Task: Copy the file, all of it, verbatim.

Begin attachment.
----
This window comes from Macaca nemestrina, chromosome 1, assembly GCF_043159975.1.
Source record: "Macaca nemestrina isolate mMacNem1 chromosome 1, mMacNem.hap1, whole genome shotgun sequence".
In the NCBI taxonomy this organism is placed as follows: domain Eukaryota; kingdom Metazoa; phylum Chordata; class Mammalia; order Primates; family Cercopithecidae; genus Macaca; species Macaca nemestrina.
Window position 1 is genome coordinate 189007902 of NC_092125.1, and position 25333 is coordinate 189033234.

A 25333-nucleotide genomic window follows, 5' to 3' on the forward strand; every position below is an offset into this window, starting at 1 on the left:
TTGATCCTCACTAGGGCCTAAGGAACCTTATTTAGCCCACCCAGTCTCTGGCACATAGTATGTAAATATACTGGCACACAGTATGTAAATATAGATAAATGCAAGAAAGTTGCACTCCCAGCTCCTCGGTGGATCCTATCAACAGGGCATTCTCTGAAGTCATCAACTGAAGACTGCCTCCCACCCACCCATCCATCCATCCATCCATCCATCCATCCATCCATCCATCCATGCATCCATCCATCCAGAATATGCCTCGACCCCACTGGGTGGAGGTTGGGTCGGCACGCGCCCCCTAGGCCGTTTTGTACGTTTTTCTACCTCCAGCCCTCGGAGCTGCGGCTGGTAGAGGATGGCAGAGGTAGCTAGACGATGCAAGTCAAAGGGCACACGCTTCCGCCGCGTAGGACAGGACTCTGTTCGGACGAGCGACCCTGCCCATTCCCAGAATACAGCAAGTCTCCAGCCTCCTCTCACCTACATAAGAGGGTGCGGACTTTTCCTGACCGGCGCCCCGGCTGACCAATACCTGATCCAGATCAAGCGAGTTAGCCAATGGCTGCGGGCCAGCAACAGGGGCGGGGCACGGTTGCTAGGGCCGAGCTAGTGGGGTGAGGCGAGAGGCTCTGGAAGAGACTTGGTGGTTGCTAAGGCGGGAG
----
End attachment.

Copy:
This window comes from Macaca nemestrina, chromosome 1, assembly GCF_043159975.1.
Source record: "Macaca nemestrina isolate mMacNem1 chromosome 1, mMacNem.hap1, whole genome shotgun sequence".
In the NCBI taxonomy this organism is placed as follows: domain Eukaryota; kingdom Metazoa; phylum Chordata; class Mammalia; order Primates; family Cercopithecidae; genus Macaca; species Macaca nemestrina.
Window position 1 is genome coordinate 189007902 of NC_092125.1, and position 25333 is coordinate 189033234.

A 25333-nucleotide genomic window follows, 5' to 3' on the forward strand; every position below is an offset into this window, starting at 1 on the left:
TTGATCCTCACTAGGGCCTAAGGAACCTTATTTAGCCCACCCAGTCTCTGGCACATAGTATGTAAATATACTGGCACACAGTATGTAAATATAGATAAATGCAAGAAAGTTGCACTCCCAGCTCCTCGGTGGATCCTATCAACAGGGCATTCTCTGAAGTCATCAACTGAAGACTGCCTCCCACCCACCCATCCATCCATCCATCCATCCATCCATCCATCCATCCATCCATGCATCCATCCATCCAGAATATGCCTCGACCCCACTGGGTGGAGGTTGGGTCGGCACGCGCCCCCTAGGCCGTTTTGTACGTTTTTCTACCTCCAGCCCTCGGAGCTGCGGCTGGTAGAGGATGGCAGAGGTAGCTAGACGATGCAAGTCAAAGGGCACACGCTTCCGCCGCGTAGGACAGGACTCTGTTCGGACGAGCGACCCTGCCCATTCCCAGAATACAGCAAGTCTCCAGCCTCCTCTCACCTACATAAGAGGGTGCGGACTTTTCCTGACCGGCGCCCCGGCTGACCAATACCTGATCCAGATCAAGCGAGTTAGCCAATGGCTGCGGGCCAGCAACAGGGGCGGGGCACGGTTGCTAGGGCCGAGCTAGTGGGGTGAGGCGAGAGGCTCTGGAAGAGACTTGGTGGTTGCTAAGGCGGGAG